People who have survived the COVID-19 coronavirus disease can become reinfected by the virus.
As the world grappled with the COVID-19 coronavirus disease pandemic in early 2020, people around the globe began to consider the dread possibility that COVID-19 might not only be more infectious and have a much higher mortality rate than the seasonal flu, but that at least some persons who survived it might become reinfected rather than developing an immunity to it.
A few reports have trickled in from around the world suggesting that someone who had COVID-19 recovered and then fell ill with it again, such as the following account from China:
Mr. Wang, a resident of Xuzhou, in Jiangsu province, appeared to have emerged victorious from a monthlong battle with the illness.
Three days later, though, Wang tested positive for the coronavirus again. He was re-hospitalized and his neighbors were locked down once more. His current condition is unknown.
Wang, whose full name has not been disclosed for privacy reasons, is one of more than 100 reported cases of Chinese patients who have been released from hospitals as survivors of the new coronavirus — only to test positive for it a second time in the bewildering math of this mysterious illness.
However, at this juncture it’s difficult to determine whether such reports document that fully recovered COVID-19 patients truly became infected anew, or whether those persons may have relapsed or not completely recovered from their first bout of the illness. Problems with diagnostic testing techniques have been raised as one possibility to explain why some patients might have retested positive for COVID-19 after seemingly recovering:
[Such cases] are raising questions in China about the reliability of diagnostic tests, the possibility of reinfection and whether patients are wrongly designated as “recovered” and released too early from hospitals.
Scientists in and outside China agree that reinfection is a highly unlikely explanation for the patients who retest positive. They say testing errors are more likely to blame — either false negatives that resulted in patients being discharged too early, or false positives when they retested and were taken back into hospital.
Those errors could be attributed to contaminated test samples, human error while taking swabs, or an oversensitive nucleic acid test that detects strands of virus.
The Los Angeles Times quoted Dr. Keiji Fukuda, director of Hong Kong University’s School of Public Health, as saying that COVID-19 reinfection was unlikely and that false positives in testing procedures were a more likely possibility:
“If you get an infection, your immune system is revved up against that virus,” he said. “To get reinfected again when you’re in that situation would be quite unusual unless your immune system was not functioning right.”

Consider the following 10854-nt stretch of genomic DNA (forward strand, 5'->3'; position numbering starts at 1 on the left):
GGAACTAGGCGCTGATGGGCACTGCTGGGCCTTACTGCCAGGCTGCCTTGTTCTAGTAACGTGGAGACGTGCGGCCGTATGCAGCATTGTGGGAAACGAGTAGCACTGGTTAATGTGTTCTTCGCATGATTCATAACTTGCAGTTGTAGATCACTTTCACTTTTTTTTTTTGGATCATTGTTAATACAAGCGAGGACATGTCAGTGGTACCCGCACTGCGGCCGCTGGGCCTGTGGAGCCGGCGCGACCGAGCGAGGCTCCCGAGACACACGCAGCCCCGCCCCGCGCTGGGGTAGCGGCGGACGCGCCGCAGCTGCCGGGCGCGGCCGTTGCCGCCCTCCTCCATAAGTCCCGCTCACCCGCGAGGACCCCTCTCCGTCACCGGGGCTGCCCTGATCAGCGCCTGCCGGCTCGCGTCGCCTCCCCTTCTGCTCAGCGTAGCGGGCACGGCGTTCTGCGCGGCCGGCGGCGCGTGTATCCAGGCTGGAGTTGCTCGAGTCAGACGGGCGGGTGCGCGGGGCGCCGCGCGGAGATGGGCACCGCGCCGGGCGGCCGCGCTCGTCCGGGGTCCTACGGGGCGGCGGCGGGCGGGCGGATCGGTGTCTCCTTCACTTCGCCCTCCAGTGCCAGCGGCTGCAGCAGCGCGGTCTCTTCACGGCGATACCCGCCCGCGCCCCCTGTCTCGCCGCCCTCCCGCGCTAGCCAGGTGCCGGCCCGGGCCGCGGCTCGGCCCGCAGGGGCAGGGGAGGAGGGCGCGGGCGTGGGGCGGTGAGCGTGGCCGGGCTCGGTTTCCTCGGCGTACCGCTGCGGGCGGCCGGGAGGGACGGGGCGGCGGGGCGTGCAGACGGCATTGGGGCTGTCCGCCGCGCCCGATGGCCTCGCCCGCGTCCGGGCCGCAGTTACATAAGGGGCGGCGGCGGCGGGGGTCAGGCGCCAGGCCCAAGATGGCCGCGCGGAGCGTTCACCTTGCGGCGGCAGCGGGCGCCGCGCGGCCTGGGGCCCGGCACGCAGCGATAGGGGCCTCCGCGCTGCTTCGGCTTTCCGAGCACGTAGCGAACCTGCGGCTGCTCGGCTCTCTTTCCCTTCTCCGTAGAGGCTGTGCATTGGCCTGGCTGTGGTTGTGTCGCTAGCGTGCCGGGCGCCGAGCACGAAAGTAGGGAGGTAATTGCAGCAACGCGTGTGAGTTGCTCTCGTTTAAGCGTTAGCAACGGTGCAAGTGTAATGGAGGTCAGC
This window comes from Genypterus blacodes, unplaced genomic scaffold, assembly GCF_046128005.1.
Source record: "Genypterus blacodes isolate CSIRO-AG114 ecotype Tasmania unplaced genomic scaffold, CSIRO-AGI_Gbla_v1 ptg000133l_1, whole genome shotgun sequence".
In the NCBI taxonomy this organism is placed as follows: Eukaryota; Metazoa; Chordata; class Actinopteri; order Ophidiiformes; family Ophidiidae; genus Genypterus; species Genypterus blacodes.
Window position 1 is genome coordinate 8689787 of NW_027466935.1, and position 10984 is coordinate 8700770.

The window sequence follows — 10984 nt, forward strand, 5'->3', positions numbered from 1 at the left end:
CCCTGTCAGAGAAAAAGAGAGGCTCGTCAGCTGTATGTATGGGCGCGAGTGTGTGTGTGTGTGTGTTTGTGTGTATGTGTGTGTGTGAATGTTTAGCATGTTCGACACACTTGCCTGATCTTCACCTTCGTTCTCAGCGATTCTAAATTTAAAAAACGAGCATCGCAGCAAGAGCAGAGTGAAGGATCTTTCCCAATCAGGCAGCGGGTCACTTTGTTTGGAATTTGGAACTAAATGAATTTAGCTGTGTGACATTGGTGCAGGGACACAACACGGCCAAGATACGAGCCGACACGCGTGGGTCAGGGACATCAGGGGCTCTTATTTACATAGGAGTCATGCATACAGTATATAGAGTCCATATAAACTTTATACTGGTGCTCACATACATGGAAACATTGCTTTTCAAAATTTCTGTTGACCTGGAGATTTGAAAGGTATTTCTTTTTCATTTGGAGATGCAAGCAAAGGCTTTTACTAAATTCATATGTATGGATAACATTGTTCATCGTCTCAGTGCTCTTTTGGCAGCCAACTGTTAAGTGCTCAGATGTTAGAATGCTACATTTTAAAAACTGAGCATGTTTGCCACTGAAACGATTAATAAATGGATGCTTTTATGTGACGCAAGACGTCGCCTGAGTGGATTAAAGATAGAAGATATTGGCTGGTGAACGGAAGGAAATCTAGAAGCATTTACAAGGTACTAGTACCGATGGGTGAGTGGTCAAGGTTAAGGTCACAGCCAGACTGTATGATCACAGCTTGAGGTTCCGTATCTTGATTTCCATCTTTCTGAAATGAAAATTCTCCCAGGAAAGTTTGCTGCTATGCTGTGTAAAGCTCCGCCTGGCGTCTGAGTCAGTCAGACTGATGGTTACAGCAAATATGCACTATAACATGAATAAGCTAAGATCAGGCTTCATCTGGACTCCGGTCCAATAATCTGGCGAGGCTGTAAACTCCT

What’s more likely is that people are being released from hospitals while still carrying dormant fragments of the disease that are not infectious but resemble the virus when put through a nucleic acid test, he said.
“The test may be positive, but the infection is not there,” he said
Dr. Clifford Lane, deputy director for Clinical Research and Special Projects at the National Institute of Allergy and Infectious Diseases, was also quoted as suggesting that the real issue was with inaccuracies in testing patients who had not fully recovered rather than with reinfection:
Another possibility is that the level of virus fell below the threshold that tests could detect but then resurfaced, [Lane] said.
“So it looks like [some patients] cleared the virus and then the virus came back,” Lane said. “But they never really cleared it and they had a more prolonged course of infection.”
Lane was one of only two U.S. experts in a World Health Organization delegation that visited China in February. He said Chinese experts told the visitors that there were no examples of people who became “reinfected.”
A coronavirus infection’s going into a “dormant” stage and then re-emerging was another possibility for explaining the appearance of reinfection suggested by Dr. Philip M. Tierno, Clinical Professor of Microbiology and Pathology at at New York University: “Once you have the infection, it could remain dormant with minimal symptoms. And then you can get an exacerbation if it finds its way into the lungs.”
The Associated Press also offered the possibility that mutations in the virus might conceivably make it different enough to reinfect persons who had acquired immunity to an earlier version:
Scientists at the at the Fred Hutchinson Cancer Research Center in Seattle say the 30,000-letter genetic code of the virus changes by one letter every 15 days. It’s not known how many of these changes would be needed for the virus to seem different enough to the immune system of someone who had a previous version of it for it to cause a fresh infection.
Dr. Anthony S. Fauci, the Director of the National Institute of Allergy and Infectious Diseases who is for many Americans the most familiar source for information on the coronavirus disease (due to his numerous appearances at government press conferences and cable television news reports), told Congress that he felt it was unlikely anyone could become reinfected by the virus: “We haven’t formally proved it, but … if this acts like any other virus, once you recover, you won’t get reinfected.”
While this topic is an area that requires additional study, medical professionals still caution that “The things to worry about are at the other end of the illness” — that the primary focus should still be on limiting the outbreak by trying to ensure that symptomatic and undiagnosed persons are not exposing themselves to, and potentially infecting, others.